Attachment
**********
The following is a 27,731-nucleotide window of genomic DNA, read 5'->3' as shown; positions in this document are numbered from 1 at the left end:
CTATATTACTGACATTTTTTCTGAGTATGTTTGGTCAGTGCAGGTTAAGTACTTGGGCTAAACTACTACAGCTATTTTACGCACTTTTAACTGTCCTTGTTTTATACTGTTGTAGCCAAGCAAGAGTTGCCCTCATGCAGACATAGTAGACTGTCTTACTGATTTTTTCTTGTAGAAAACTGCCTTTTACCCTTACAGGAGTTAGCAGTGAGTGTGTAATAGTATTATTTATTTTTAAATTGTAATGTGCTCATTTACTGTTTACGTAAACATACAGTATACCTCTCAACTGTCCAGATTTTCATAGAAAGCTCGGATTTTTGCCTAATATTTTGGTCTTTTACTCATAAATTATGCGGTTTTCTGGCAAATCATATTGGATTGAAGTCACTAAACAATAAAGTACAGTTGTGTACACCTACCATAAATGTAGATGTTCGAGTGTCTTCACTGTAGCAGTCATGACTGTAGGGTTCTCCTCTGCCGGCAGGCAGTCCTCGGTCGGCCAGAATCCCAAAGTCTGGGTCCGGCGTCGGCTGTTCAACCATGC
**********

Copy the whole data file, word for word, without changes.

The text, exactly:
The following is a 27,731-nucleotide window of genomic DNA, read 5'->3' as shown; positions in this document are numbered from 1 at the left end:
CTATATTACTGACATTTTTTCTGAGTATGTTTGGTCAGTGCAGGTTAAGTACTTGGGCTAAACTACTACAGCTATTTTACGCACTTTTAACTGTCCTTGTTTTATACTGTTGTAGCCAAGCAAGAGTTGCCCTCATGCAGACATAGTAGACTGTCTTACTGATTTTTTCTTGTAGAAAACTGCCTTTTACCCTTACAGGAGTTAGCAGTGAGTGTGTAATAGTATTATTTATTTTTAAATTGTAATGTGCTCATTTACTGTTTACGTAAACATACAGTATACCTCTCAACTGTCCAGATTTTCATAGAAAGCTCGGATTTTTGCCTAATATTTTGGTCTTTTACTCATAAATTATGCGGTTTTCTGGCAAATCATATTGGATTGAAGTCACTAAACAATAAAGTACAGTTGTGTACACCTACCATAAATGTAGATGTTCGAGTGTCTTCACTGTAGCAGTCATGACTGTAGGGTTCTCCTCTGCCGGCAGGCAGTCCTCGGTCGGCCAGAATCCCAAAGTCTGGGTCCGGCGTCGGCTGTTCAACCATGC